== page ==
Oil traders and energy companies are reeling from news that the global oil glut will last longer than previously thought. A one-two punch of increasing non-OPEC supply, combined with slowing demand in Asia, has economists rethinking the sunny forecasts they were issuing only last week. This leads to the question:
How much longer will the global oil glut last? Is it possible to predict the oil market at all?
New Global Oil Glut Forecasts
On Monday, an OPEC report revised the cartel’s estimate of non-OPEC supply higher for both 2016 and 2017. OPEC had predicted at the start of the year that the global oil glut would be over by now. A report Tuesday by the International Energy Agency pegged global oil demand as growing slower than forecast last month, and oil output falling less than expected. The IEA now marks June 2017 as the month when the billions of barrels of crude stockpiles will begin to fall.
August OPEC Report
OPEC’s August market report sees global oil demand growing by 1.23 million barrels a day in 2016 to 94.27 million barrels a day. Non-OPEC oil production is revised downward by 610,000 barrels to 56.32 million barrels/day, while OPEC production (using August’s figures) would be 33.24 million barrels/day. Adding OPEC NGLs* (6.29 million barrels/day) gives a total production of 95.85 million barrels a day, for a surplus of 1.58 million barrels a day going into global stockpiles. (MOMR September 2016,Table 10.1)
Global oil demand for 2017 is forecast by OPEC to increase by 1.15 million barrels to 95.42 million barrels a day. Non-OPEC production of 56.52 million barrels, plus OPEC production of 33.25 million barrels, plus OPEC NGLs of 6.43 million barrels gives an average oversupply of 780,000 barrels a day for the world next year. Nearly half of this year’s over-production, but still adding over 3/4 of a million barrels a day to global oil stockpiles.
The major contributors for the increased non-OPEC crude supply are US shale production that has not fallen as fast as expected, and a huge new offshore oilfield in Kazakhstan that will begin operations next month.
The report sees non-OPEC production in 2017 as growing by 200,000 barrels a day, instead of the previously estimated 150,000-barrel loss. Nearly all of this increase will be from the Kashagan oilfield in Kazakhstan, which will produce 360,000 barrels of oil a day once it begins production in October. Kashagan’s output over the 4th quarter is expected to boost the average non-OPEC crude production for the second half of 2016 by 180,000 barrels a day.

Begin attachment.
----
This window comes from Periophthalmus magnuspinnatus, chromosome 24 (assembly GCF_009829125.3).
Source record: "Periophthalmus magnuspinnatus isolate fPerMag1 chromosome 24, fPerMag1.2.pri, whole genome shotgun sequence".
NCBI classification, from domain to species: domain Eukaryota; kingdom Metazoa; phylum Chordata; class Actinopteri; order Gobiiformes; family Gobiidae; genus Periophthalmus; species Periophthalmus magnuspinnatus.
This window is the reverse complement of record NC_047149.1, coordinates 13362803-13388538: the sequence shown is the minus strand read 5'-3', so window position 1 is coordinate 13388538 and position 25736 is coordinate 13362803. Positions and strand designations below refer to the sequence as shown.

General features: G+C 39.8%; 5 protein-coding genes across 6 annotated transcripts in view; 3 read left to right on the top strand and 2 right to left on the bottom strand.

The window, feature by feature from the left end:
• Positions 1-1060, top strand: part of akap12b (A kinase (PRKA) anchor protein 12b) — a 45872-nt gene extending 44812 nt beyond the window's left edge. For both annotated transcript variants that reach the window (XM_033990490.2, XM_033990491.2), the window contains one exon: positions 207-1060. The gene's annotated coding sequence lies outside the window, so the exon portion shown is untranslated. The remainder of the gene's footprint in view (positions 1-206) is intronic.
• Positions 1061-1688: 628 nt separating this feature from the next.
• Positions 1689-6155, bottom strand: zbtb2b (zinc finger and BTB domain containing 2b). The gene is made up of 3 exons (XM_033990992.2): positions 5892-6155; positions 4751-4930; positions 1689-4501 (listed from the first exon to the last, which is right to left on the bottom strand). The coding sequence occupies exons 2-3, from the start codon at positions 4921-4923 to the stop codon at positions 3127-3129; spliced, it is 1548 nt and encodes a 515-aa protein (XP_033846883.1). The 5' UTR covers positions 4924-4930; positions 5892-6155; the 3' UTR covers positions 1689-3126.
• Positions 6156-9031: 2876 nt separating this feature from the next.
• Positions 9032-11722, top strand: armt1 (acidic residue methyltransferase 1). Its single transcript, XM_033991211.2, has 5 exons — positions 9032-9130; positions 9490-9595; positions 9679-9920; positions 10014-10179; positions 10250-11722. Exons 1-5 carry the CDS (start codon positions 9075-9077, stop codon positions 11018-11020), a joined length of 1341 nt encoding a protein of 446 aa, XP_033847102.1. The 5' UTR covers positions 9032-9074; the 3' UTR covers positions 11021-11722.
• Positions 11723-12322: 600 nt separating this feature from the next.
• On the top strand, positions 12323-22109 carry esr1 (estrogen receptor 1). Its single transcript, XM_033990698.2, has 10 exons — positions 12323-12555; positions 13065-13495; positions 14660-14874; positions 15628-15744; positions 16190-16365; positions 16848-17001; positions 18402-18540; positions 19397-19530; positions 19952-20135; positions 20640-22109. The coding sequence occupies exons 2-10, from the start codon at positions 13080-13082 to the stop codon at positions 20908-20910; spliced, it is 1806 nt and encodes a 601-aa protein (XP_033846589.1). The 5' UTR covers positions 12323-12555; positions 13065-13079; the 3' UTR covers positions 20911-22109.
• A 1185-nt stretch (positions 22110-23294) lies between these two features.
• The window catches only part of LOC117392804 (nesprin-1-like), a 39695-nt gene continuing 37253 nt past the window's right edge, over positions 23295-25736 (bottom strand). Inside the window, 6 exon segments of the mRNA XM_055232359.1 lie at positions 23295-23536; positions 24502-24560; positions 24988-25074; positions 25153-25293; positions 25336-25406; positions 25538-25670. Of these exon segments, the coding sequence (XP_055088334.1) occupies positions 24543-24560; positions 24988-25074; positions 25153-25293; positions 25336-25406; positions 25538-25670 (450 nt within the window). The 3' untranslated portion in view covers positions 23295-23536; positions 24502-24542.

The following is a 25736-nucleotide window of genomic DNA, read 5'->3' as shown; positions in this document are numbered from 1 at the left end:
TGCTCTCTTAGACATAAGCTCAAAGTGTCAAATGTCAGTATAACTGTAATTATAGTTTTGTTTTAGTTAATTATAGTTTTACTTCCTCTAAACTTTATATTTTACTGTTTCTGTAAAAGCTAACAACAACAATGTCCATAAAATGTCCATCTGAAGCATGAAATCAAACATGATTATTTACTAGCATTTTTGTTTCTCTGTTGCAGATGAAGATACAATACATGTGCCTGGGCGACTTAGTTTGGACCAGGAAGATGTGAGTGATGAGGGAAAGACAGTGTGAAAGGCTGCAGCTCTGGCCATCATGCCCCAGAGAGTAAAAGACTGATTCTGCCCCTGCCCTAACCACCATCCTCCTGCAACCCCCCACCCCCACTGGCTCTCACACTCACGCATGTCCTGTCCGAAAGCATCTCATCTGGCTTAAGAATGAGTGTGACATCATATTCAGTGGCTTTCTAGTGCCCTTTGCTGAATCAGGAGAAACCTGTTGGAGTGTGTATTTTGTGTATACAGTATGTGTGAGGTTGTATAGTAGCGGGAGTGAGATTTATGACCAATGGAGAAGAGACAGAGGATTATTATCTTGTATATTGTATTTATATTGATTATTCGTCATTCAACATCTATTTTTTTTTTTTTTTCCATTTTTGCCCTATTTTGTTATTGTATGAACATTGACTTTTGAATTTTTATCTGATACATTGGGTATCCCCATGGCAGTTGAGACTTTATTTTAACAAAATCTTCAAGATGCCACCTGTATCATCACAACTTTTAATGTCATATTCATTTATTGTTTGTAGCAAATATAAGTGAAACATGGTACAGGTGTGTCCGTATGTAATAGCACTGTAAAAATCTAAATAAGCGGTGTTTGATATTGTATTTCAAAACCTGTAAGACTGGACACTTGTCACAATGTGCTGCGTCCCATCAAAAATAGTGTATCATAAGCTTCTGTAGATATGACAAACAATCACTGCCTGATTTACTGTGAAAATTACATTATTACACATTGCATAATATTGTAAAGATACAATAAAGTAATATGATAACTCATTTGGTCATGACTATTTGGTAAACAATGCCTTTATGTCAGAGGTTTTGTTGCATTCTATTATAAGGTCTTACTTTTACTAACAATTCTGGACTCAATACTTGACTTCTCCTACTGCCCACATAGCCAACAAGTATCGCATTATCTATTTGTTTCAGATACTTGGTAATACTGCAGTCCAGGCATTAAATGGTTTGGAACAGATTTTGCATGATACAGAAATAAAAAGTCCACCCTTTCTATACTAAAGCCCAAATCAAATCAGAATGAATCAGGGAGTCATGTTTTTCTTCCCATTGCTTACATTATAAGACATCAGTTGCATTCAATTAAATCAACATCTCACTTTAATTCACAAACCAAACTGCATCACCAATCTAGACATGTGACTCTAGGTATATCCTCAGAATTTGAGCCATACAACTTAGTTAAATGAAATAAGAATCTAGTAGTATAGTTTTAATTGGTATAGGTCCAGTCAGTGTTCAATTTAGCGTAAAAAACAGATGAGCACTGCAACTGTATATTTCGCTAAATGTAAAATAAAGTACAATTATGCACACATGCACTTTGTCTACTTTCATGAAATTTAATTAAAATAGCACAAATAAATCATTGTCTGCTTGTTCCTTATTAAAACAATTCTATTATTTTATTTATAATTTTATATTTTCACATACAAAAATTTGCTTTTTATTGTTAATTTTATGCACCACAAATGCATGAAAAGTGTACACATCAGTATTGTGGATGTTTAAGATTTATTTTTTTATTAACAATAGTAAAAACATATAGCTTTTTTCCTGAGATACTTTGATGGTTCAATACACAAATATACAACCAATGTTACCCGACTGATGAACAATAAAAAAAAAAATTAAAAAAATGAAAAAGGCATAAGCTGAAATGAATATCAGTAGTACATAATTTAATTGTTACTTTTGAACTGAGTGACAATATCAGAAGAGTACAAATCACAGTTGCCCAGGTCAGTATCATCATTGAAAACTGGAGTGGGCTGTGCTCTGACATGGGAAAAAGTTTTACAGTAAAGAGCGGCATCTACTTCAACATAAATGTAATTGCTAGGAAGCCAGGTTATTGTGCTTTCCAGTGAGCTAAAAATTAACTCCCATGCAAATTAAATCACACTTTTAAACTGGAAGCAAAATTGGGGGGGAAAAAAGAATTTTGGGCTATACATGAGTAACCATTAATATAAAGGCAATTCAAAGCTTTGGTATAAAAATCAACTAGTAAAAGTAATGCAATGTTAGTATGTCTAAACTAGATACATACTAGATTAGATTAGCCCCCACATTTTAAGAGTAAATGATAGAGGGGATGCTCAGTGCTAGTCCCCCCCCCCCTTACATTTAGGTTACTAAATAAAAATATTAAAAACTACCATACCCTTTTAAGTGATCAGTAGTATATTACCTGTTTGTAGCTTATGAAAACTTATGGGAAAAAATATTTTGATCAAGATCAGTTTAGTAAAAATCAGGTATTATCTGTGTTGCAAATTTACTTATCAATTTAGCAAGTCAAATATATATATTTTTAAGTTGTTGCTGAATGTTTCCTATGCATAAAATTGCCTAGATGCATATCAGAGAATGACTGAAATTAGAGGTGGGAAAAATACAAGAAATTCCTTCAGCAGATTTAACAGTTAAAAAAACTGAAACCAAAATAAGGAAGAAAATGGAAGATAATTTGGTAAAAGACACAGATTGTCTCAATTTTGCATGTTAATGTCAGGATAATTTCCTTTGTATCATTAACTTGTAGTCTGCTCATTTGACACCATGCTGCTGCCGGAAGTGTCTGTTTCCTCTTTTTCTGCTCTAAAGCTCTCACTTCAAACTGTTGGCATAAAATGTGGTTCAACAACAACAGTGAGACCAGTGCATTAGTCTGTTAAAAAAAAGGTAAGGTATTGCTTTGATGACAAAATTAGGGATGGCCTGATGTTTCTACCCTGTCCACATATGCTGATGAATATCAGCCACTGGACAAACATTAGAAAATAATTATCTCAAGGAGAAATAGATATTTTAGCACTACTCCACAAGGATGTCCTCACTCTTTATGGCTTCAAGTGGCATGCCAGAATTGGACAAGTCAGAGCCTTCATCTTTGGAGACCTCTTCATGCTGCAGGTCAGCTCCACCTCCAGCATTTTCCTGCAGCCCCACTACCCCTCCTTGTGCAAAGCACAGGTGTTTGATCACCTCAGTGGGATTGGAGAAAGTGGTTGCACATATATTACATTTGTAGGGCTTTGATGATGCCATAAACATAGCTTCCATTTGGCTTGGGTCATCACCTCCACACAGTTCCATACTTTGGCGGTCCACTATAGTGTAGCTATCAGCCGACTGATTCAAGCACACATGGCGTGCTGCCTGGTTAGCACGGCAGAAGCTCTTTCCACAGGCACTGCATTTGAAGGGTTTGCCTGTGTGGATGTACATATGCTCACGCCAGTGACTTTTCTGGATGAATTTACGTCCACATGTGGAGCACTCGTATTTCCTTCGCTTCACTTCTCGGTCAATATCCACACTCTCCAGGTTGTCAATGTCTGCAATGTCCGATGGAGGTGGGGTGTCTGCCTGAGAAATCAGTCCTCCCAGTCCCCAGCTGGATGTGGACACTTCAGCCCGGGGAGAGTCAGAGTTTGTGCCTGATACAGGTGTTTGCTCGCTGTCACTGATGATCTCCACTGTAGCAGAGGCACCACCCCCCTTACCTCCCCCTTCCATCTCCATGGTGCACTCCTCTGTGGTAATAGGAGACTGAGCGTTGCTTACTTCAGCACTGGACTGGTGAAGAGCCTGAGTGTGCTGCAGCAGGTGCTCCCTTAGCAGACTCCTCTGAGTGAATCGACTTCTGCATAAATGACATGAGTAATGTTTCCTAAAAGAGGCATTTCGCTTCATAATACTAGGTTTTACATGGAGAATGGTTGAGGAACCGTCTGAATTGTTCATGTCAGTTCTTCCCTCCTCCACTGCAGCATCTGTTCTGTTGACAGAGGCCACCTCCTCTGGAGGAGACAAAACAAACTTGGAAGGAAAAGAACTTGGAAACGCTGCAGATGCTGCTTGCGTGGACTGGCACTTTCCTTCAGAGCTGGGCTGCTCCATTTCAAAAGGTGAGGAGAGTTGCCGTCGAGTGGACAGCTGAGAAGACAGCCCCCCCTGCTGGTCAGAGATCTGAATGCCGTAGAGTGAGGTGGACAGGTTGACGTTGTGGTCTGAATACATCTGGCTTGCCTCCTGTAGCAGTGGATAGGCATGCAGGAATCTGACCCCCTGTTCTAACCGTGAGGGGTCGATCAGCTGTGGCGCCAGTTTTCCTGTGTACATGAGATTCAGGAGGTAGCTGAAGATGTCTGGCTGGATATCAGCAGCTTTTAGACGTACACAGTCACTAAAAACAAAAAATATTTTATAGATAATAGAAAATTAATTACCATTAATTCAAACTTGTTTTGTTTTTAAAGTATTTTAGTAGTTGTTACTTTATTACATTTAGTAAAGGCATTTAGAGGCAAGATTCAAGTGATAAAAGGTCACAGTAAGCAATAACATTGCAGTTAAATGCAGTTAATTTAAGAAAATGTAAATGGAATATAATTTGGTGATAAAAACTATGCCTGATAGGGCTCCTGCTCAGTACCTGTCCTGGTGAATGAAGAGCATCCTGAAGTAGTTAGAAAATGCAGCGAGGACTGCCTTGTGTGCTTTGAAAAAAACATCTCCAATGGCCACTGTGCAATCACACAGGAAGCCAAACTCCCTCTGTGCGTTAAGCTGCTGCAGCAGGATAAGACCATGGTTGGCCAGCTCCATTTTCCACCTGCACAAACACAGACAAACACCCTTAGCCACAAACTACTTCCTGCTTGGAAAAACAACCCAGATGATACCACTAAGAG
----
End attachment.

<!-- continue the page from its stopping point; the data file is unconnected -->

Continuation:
The Home Team
OPEC member states produced 33.24 million barrels of oil a day in August, 23,000 barrels less than July. Taking that as the average for the year and comparing to the world demand for OPEC oil of 31.7 million barrels a day shows an additional 1.54 million barrels a day being added to the global oil glut.
The oil cartel has had to drastically revise its projected demand numbers for 2017. The estimate of a global demand for OPEC oil of 32.48 million barrels a day is 530,000 barrels a day below last month’s forecast. OPEC production is projected to hold steady, at 33.24 million barrels a day. That drops the daily oversupply to 760,000 barrels, increasing the global oil glut.
International Energy Agency
The International Energy Agency’s report this week also reflects the effects of a stubborn US shale sector. Their prediction earlier in the year that the oil market would be in equilibrium by the end of 2016 was pushed out to June 2017, due to slower projected demand growth.
The IEA reported global oil demand for 2015 at 94.7 million barrels a day. Demand for 2016 is expected to climb by only 1.3 million barrels to 96 million barrels a day. Global demand next year is expected to be only 1.2 million barrels higher than 2016.
The report notes that while global oil demand increased by 1.4 million barrels a day in the first quarter of 2016, that growth fell to only 800,000 barrels in the second quarter. The slowdown in growth is in large part due to falling demand in Asia. China has nearly filled its crude reserves to capacity at these cheap prices, and is cutting back on oil imports.
2015 saw 1.7 million barrels of oil added to the global oil glut every day. In July 2016, global oil stockpiles grew by 32.5 million barrels to over 3.1 billion barrels — a level never seen before. The agency notes that any reduction in oil supply from US fracking businesses have been more than made up by higher production from OPEC.
The IEA directly addresses our question in the closing paragraph of this month’s Oil Market Report:
“When will the world oil market return to balance? That is the big question today. With the price of oil at current levels, one would expect supply to contract and demand to grow strongly. However, the opposite now seems to be happening. Demand growth is slowing and supply is rising. Consequently, stocks of oil in OECD countries are swelling to levels never seen before.”
*NGL = Natural Gas Liquids. Included in the non-OPEC production, but broken out in the OPEC numbers.
The opinions and forecasts herein are provided solely for informational purposes, and should not be used or construed as an offer, solicitation, or recommendation to buy or sell any product.